An American citizen has died from the new Coronavirus in Wuhan, China, and is believed to be the first non-Chinese victim of the deadly virus, the US Embassy in Beijing has confirmed.
Little is known about the American citizen, who died in Wuhan's Jinyintan Hospital on Thursday, apart from the fact that they were around 60 years of age.
Further details were not published out of respect for the family's privacy, a US Embassy spokesperson said. However, the person is said to be a woman with underlying health issues.
A Japanese man with symptoms consistent with the Coronavirus also died in a hospital in Wuhan; however, authorities were unable to properly diagnose the illness and the official cause of death was listed as a viral pneumonia.
The Japanese Foreign Ministry said that, based on the information it was provided by the Chinese authorities, it could not categorically say that the man had died from the Coronavirus.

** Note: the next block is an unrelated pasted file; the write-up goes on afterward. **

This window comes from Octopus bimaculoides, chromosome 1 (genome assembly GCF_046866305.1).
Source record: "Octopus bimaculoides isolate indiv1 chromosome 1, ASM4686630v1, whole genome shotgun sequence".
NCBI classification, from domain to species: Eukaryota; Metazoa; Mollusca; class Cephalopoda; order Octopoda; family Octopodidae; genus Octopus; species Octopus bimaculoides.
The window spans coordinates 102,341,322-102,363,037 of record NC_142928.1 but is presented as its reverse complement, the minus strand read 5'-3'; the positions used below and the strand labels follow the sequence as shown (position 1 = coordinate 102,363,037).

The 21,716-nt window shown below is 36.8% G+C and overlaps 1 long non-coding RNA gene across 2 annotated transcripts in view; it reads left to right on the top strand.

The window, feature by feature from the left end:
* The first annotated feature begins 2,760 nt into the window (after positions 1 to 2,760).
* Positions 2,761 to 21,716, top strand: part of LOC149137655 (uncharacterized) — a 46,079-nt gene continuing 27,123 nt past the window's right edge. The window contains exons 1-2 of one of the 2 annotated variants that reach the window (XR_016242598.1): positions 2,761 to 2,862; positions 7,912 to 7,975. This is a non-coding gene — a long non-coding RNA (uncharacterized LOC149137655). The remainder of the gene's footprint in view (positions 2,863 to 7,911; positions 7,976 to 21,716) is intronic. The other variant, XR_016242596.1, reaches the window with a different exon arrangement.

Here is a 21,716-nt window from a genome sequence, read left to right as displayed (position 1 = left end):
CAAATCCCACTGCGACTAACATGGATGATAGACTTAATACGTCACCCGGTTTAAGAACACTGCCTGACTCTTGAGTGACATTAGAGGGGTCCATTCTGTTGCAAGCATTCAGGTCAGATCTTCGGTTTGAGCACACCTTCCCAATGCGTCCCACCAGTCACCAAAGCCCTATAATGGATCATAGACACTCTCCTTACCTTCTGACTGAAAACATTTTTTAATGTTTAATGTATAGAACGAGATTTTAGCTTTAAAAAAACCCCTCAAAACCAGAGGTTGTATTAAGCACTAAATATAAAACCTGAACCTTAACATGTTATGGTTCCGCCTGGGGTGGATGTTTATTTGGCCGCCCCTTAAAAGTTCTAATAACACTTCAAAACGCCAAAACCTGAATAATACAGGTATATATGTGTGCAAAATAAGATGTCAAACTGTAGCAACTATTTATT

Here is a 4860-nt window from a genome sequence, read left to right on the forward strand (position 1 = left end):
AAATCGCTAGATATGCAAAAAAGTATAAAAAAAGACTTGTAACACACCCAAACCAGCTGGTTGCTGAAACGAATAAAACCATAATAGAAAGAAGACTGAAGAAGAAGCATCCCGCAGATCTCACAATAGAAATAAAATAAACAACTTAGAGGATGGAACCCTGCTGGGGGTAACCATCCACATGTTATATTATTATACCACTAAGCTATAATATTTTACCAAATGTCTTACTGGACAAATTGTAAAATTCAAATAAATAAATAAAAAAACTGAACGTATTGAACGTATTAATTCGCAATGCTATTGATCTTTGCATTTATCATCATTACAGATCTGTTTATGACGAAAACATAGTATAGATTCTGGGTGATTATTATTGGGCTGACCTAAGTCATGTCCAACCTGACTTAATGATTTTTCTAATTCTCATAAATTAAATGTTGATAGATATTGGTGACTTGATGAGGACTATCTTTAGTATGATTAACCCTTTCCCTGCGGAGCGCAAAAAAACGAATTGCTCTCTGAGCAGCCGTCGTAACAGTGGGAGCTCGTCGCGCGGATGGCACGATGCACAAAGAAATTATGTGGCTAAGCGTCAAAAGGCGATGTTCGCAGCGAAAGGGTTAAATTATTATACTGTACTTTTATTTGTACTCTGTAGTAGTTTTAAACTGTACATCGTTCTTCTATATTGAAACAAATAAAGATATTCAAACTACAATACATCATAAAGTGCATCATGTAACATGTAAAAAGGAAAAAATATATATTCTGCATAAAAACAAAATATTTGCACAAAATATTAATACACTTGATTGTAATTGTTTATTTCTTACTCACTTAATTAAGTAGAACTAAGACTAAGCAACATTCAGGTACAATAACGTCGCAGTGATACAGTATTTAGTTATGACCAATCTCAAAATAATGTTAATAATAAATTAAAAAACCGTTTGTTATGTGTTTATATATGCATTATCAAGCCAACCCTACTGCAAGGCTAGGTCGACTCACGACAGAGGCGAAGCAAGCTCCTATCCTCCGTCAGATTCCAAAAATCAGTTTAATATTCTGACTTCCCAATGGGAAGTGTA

The death toll in mainland China jumped by more than 80 on Friday and now stands at 724 - only 50 deaths fewer than the 774 deaths recorded globally during the Severe Acute Respiratory Syndrome (SARS) pandemic of 2002/2003.
The number of reported cases of the SARS outbreak (8,098) was far lower than the Coronavirus (currently 34,915 confirmed cases), but the SARS mortality rate was far higher.
However, many doctors believe that the death and infection rates of the new Coronavirus are being undercounted because Chinese hospitals and laboratories are under severe strain to test for the virus.
In response to the growing crisis, the Chinese government has sealed off cities (Wuhan is in lockdown), closed factories and canceled flights in order to contain the spread of the virus, although it has still come in for criticism.
The death of 34-year-old doctor Li Wenliang earlier this week sparked outrage throughout China. Wenliang raised the alarm about the virus when it was in its early stages and was warned by the Chinese government to remain silent. He died after contracting the disease himself.
Wenliang was summoned to the Public Security Bureau after posting about the emerging illness on social media and warning fellow doctors about the virus. He was forced to sign a letter which accused him of "making false comments" that had "severely disturbed the social order."